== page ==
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  4. I'm worried about the kind of response you are giving to the Egoist. This is not because your reply is bad, but because it seems to stray away from the dialectic. It seems that you are offering reasons to think that Egoism is false. But I thought that Sidgwick's goal was to find a principle that even the Egoist (in all the falsity of her view) could accept. So there may be something dialectically inappropriate about saying "I don't need to make my principle compatible with Egoism because Egoism is false".

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  5. Hey David,

    I might be confused in what R amounts to. I was thinking it meant something along the following line: there is a reason to use some impartial method (like flipping a coin) to determine whether x gets A or x gets B, unless one of the options produces more good than the other. This interpretation of R is logically equivalent to the following claim:

    1) If (giving x to A produces more good than giving x to B or vices versa), then there fails to be a reason to use an impartial method in determining whether to give x to A or x to B.

    If Ross's duty of justice is true, then my case (as far as I can tell) is a counterexample to (1). In my case, the the duty of justice gives John a reason to choose some impartial method of choosing who gets the candy, for if he doesn't then he fails to distribute the candy according to what the kids deserve (the kid's are equally deserving). Or to put the general point differently, if John chooses to give the candy to one of the kids over the other on the basis of something other than an impartial method, the kid who doesn't get the candy can lodge a justice complaint against John. So, it is true that giving the candy to Bill will produce more good than giving it to Sue. But, it's false that John has no reason to use an impartial method of picking between giving it to Sue and giving it to Bill. If the previous two claims are true, then (1) is false. So, (1) is false.



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  6. Greg: This is an interesting point. I think you are right that R is logically equivalent to (1). I did not notice this before.

    It seems plausible to say that, with regards to the prima facie duty to keep ones promises, you have a reason to keep your promise unless (just one of the "unless" clauses for this duty) the promisee relieves you of your duty. Consider a situation where the promisee has relieved you of your duty, but in which, by keeping the promise you will make all your friends happy, seeing as they expect you to keep the promise. Here, there is a sense in which you have a reason to keep your promise, but merely in a derivative sense. What the relevant reason is really for, is to bring about happiness, yet this requires that you keep your promise. I think this is what is going on in your case. John has a reason, though not a reason all things considered, to distribute impartially to the children, because he has a reason to distribute goods to those that deserve them. What the normative force is really directed at, to be hand-wavy, is deserved good, though in this situation that means distributing impartially.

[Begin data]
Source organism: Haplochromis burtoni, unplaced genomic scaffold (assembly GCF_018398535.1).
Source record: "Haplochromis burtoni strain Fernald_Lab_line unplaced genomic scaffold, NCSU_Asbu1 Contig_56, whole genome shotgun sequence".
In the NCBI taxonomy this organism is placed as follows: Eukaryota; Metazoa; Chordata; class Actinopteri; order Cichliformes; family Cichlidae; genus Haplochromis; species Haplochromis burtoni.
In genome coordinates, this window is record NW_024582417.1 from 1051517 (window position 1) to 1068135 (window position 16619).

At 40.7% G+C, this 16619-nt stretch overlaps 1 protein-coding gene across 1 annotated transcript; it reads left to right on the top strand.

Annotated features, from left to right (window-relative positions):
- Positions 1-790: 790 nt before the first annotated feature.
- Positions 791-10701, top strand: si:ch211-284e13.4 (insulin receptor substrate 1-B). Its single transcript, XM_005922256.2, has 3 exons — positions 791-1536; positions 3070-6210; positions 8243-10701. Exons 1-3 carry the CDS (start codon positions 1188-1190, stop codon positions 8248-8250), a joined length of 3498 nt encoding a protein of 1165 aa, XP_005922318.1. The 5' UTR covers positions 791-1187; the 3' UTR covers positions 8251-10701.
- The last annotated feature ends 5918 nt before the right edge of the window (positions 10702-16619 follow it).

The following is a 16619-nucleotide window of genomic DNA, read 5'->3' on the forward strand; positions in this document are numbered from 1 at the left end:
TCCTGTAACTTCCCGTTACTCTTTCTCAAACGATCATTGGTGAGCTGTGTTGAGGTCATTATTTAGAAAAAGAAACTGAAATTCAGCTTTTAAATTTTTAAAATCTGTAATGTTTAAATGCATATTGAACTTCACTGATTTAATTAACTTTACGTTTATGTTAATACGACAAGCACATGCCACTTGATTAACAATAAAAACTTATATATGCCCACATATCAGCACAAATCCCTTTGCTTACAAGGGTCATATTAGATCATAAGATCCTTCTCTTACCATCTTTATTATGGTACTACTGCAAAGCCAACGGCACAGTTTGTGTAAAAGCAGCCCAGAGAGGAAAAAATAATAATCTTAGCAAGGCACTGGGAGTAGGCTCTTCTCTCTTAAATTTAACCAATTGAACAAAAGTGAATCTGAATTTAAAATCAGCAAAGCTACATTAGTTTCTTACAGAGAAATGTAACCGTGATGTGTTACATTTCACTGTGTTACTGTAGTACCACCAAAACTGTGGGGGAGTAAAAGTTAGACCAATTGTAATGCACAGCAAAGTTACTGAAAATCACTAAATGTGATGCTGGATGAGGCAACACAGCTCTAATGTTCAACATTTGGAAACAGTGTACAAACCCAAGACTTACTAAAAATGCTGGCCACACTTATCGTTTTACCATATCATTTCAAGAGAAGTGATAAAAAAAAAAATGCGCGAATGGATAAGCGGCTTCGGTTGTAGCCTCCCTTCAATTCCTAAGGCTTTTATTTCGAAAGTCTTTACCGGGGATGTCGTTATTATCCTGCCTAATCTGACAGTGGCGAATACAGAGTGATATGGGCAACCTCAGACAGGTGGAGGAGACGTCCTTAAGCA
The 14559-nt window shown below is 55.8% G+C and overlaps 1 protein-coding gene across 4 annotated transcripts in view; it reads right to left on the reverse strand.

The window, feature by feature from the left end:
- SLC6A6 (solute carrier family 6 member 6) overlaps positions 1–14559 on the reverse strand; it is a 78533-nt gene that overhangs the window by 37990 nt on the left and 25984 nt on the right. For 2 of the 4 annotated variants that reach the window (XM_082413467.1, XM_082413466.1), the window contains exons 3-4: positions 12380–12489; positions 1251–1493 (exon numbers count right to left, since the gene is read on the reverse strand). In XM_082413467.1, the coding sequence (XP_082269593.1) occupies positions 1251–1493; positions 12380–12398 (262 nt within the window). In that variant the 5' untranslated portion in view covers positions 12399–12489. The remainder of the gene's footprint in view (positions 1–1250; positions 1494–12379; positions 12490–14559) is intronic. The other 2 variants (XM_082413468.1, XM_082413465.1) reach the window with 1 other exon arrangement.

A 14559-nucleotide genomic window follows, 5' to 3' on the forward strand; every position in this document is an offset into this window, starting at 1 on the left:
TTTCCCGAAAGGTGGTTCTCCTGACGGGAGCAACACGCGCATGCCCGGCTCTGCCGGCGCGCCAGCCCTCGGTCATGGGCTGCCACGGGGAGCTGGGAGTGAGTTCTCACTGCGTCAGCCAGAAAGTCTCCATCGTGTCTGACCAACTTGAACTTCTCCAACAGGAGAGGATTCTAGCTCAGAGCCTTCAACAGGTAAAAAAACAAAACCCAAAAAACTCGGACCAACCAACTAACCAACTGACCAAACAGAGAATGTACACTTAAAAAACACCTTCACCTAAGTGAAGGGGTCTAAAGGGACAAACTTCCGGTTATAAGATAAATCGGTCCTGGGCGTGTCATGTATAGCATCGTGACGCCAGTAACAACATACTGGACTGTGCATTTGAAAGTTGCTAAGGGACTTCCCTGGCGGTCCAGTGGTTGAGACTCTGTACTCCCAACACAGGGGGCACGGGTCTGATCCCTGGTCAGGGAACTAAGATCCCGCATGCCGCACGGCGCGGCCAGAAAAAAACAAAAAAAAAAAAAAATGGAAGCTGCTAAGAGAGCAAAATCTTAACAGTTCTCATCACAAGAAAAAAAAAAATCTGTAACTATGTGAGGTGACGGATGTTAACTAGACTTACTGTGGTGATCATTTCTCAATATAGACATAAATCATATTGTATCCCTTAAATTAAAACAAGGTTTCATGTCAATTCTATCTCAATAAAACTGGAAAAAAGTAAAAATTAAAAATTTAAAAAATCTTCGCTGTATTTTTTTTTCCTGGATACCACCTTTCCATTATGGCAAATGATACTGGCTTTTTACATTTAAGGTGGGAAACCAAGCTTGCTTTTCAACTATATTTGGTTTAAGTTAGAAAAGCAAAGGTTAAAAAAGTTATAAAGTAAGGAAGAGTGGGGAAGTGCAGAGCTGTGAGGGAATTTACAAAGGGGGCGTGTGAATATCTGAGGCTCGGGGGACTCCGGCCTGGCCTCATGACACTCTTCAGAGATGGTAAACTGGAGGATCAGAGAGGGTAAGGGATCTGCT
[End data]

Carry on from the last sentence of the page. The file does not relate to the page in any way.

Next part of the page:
So Sidgwick says, I did not mean that, if a partial distribution leads to greater good, then there could be no reasons to act which lead to an impartial distribution, just look at the case you are raising. If this simple reason/derivative reason distinction is not a good one, then I think Sidgwick should slightly modify the axiom stating that, "unless..., then you don't have this reason (though you may have others)". I mean, all of this hinges on the notion of a prima facie dutie, which Sidgwick did not, at least explicitly, think in terms of. He thought there was only one reason, what you ought to do, and he thought the common sense moralist thought this too. What do you think Greg? Oh, what I said earlier about thinking of desert as a good was wrong, so I will delete the post.

    Damian: I guess one issue here is that we don't actually know what the Egoist's intuition is in the Sue case (or if they hate intuitions, then what they want to say about the sue case). Sidgwick thought that it was reasonable to ask why one should adopt one point of view over another. When he considers adopting the point of view on which one has special concern for their Nation-mates, he concludes one should not adopt this point of view because there just is no reason to privilege ones Nation-mate when distributing goods. This strategy will will not work on the Egoist, because Sidjwick thinks the Egoist does have a reason to privilege themselves when distributing goods. Indeed, this last claim is, I find at least, the most perplexing claims Sidgwick makes. But I offer a different strategy, again using the notion of a prima facie duty, which Sidgwick was not using. The strategy is to show, not that the Egoists has no reason for privileging distributions of happiness favouring them selves, but that there are other reasons to privilege other distributions of happiness as well.

    My thought is that, if the Egoist denies the existence of these other reasons, specifically irrelevance, or R, then Sidgwick can very well claim that their view is irrational. But, if the Egoist does accept the existence of these other reasons, then they will be peers of Sidgwicks, and in turn will have to provide arguments for their duty being the strongest just like the Utilitarian and the Common sense moralist must for their favorite reasons.

    I guess you are right if Egoism really is the one-reason-only-ist version, but I am un-aware of a good argument for that position that is not also an argument for the position on which there are multiple reasons, but the self-interest reason always trumps the others when they conflict. What do you think?